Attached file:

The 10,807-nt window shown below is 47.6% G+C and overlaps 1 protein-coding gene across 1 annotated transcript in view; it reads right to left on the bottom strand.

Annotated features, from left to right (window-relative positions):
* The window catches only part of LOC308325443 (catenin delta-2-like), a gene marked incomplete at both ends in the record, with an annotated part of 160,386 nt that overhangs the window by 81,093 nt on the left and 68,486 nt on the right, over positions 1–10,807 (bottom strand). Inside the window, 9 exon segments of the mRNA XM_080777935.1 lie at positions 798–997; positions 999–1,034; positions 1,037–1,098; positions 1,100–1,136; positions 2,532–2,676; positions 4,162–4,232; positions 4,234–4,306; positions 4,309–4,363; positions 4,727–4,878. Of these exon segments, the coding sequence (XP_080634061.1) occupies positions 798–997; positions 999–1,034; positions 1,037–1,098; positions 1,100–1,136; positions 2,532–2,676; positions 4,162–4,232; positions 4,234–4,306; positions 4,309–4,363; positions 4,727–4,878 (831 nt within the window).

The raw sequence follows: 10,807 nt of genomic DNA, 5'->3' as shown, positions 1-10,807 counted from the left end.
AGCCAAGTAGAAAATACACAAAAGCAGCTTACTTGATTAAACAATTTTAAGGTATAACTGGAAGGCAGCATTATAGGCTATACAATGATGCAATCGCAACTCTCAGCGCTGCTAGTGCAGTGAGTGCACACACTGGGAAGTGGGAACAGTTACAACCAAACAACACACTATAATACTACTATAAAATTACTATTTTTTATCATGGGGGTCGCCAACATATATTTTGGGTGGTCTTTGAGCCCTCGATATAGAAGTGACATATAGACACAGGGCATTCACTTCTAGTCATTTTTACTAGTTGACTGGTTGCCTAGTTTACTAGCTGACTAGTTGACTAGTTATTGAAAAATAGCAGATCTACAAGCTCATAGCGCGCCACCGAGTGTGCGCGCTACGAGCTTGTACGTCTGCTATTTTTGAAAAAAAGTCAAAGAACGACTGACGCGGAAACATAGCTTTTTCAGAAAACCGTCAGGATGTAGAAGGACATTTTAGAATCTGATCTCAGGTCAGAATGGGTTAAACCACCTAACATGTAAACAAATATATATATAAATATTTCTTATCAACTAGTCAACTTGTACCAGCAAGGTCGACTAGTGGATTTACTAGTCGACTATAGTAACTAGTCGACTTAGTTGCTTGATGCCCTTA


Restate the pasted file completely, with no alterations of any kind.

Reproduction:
The 10,807-nt window shown below is 47.6% G+C and overlaps 1 protein-coding gene across 1 annotated transcript in view; it reads right to left on the bottom strand.

Annotated features, from left to right (window-relative positions):
* The window catches only part of LOC308325443 (catenin delta-2-like), a gene marked incomplete at both ends in the record, with an annotated part of 160,386 nt that overhangs the window by 81,093 nt on the left and 68,486 nt on the right, over positions 1–10,807 (bottom strand). Inside the window, 9 exon segments of the mRNA XM_080777935.1 lie at positions 798–997; positions 999–1,034; positions 1,037–1,098; positions 1,100–1,136; positions 2,532–2,676; positions 4,162–4,232; positions 4,234–4,306; positions 4,309–4,363; positions 4,727–4,878. Of these exon segments, the coding sequence (XP_080634061.1) occupies positions 798–997; positions 999–1,034; positions 1,037–1,098; positions 1,100–1,136; positions 2,532–2,676; positions 4,162–4,232; positions 4,234–4,306; positions 4,309–4,363; positions 4,727–4,878 (831 nt within the window).

The raw sequence follows: 10,807 nt of genomic DNA, 5'->3' as shown, positions 1-10,807 counted from the left end.
AGCCAAGTAGAAAATACACAAAAGCAGCTTACTTGATTAAACAATTTTAAGGTATAACTGGAAGGCAGCATTATAGGCTATACAATGATGCAATCGCAACTCTCAGCGCTGCTAGTGCAGTGAGTGCACACACTGGGAAGTGGGAACAGTTACAACCAAACAACACACTATAATACTACTATAAAATTACTATTTTTTATCATGGGGGTCGCCAACATATATTTTGGGTGGTCTTTGAGCCCTCGATATAGAAGTGACATATAGACACAGGGCATTCACTTCTAGTCATTTTTACTAGTTGACTGGTTGCCTAGTTTACTAGCTGACTAGTTGACTAGTTATTGAAAAATAGCAGATCTACAAGCTCATAGCGCGCCACCGAGTGTGCGCGCTACGAGCTTGTACGTCTGCTATTTTTGAAAAAAAGTCAAAGAACGACTGACGCGGAAACATAGCTTTTTCAGAAAACCGTCAGGATGTAGAAGGACATTTTAGAATCTGATCTCAGGTCAGAATGGGTTAAACCACCTAACATGTAAACAAATATATATATAAATATTTCTTATCAACTAGTCAACTTGTACCAGCAAGGTCGACTAGTGGATTTACTAGTCGACTATAGTAACTAGTCGACTTAGTTGCTTGATGCCCTTA